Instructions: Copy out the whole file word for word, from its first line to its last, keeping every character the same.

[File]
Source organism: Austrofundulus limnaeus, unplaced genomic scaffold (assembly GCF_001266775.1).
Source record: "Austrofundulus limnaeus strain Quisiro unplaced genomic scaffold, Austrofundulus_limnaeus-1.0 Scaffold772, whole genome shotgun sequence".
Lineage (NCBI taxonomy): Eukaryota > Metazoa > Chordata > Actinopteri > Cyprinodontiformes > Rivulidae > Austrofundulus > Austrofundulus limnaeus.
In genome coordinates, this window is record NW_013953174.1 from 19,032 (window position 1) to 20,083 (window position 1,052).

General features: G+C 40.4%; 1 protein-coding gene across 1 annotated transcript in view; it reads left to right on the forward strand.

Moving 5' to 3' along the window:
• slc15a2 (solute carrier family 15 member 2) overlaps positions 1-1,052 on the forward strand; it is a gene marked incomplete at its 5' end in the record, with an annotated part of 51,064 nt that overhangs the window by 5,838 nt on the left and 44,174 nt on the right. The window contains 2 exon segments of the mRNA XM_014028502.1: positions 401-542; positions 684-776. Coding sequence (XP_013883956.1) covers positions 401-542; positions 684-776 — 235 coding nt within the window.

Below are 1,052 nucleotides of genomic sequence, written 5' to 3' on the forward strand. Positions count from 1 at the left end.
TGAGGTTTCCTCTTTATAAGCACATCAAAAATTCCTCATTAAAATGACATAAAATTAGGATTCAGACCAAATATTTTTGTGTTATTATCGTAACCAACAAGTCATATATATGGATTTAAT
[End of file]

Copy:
Source organism: Austrofundulus limnaeus, unplaced genomic scaffold (assembly GCF_001266775.1).
Source record: "Austrofundulus limnaeus strain Quisiro unplaced genomic scaffold, Austrofundulus_limnaeus-1.0 Scaffold772, whole genome shotgun sequence".
Lineage (NCBI taxonomy): Eukaryota > Metazoa > Chordata > Actinopteri > Cyprinodontiformes > Rivulidae > Austrofundulus > Austrofundulus limnaeus.
In genome coordinates, this window is record NW_013953174.1 from 19,032 (window position 1) to 20,083 (window position 1,052).

General features: G+C 40.4%; 1 protein-coding gene across 1 annotated transcript in view; it reads left to right on the forward strand.

Moving 5' to 3' along the window:
• slc15a2 (solute carrier family 15 member 2) overlaps positions 1-1,052 on the forward strand; it is a gene marked incomplete at its 5' end in the record, with an annotated part of 51,064 nt that overhangs the window by 5,838 nt on the left and 44,174 nt on the right. The window contains 2 exon segments of the mRNA XM_014028502.1: positions 401-542; positions 684-776. Coding sequence (XP_013883956.1) covers positions 401-542; positions 684-776 — 235 coding nt within the window.

Below are 1,052 nucleotides of genomic sequence, written 5' to 3' on the forward strand. Positions count from 1 at the left end.
TGAGGTTTCCTCTTTATAAGCACATCAAAAATTCCTCATTAAAATGACATAAAATTAGGATTCAGACCAAATATTTTTGTGTTATTATCGTAACCAACAAGTCATATATATGGATTTAAT